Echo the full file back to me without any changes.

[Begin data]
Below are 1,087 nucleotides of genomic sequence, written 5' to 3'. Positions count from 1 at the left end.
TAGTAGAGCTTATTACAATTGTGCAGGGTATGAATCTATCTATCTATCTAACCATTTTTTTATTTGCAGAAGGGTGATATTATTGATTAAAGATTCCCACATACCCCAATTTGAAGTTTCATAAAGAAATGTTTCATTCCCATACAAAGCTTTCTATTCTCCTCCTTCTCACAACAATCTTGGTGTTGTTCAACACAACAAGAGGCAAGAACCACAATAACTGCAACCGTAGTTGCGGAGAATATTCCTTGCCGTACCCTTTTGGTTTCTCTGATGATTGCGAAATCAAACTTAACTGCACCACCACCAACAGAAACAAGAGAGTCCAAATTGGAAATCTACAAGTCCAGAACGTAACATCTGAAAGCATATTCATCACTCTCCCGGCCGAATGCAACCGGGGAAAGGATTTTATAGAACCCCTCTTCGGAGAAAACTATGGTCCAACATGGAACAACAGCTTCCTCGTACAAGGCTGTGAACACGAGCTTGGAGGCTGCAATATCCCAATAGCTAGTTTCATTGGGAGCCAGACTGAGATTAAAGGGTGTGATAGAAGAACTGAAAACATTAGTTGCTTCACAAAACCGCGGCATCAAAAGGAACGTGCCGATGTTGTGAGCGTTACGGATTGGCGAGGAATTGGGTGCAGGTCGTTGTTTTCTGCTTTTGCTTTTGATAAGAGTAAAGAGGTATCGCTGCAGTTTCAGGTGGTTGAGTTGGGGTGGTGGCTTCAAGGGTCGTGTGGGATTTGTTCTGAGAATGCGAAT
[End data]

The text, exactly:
Below are 1,087 nucleotides of genomic sequence, written 5' to 3'. Positions count from 1 at the left end.
TAGTAGAGCTTATTACAATTGTGCAGGGTATGAATCTATCTATCTATCTAACCATTTTTTTATTTGCAGAAGGGTGATATTATTGATTAAAGATTCCCACATACCCCAATTTGAAGTTTCATAAAGAAATGTTTCATTCCCATACAAAGCTTTCTATTCTCCTCCTTCTCACAACAATCTTGGTGTTGTTCAACACAACAAGAGGCAAGAACCACAATAACTGCAACCGTAGTTGCGGAGAATATTCCTTGCCGTACCCTTTTGGTTTCTCTGATGATTGCGAAATCAAACTTAACTGCACCACCACCAACAGAAACAAGAGAGTCCAAATTGGAAATCTACAAGTCCAGAACGTAACATCTGAAAGCATATTCATCACTCTCCCGGCCGAATGCAACCGGGGAAAGGATTTTATAGAACCCCTCTTCGGAGAAAACTATGGTCCAACATGGAACAACAGCTTCCTCGTACAAGGCTGTGAACACGAGCTTGGAGGCTGCAATATCCCAATAGCTAGTTTCATTGGGAGCCAGACTGAGATTAAAGGGTGTGATAGAAGAACTGAAAACATTAGTTGCTTCACAAAACCGCGGCATCAAAAGGAACGTGCCGATGTTGTGAGCGTTACGGATTGGCGAGGAATTGGGTGCAGGTCGTTGTTTTCTGCTTTTGCTTTTGATAAGAGTAAAGAGGTATCGCTGCAGTTTCAGGTGGTTGAGTTGGGGTGGTGGCTTCAAGGGTCGTGTGGGATTTGTTCTGAGAATGCGAAT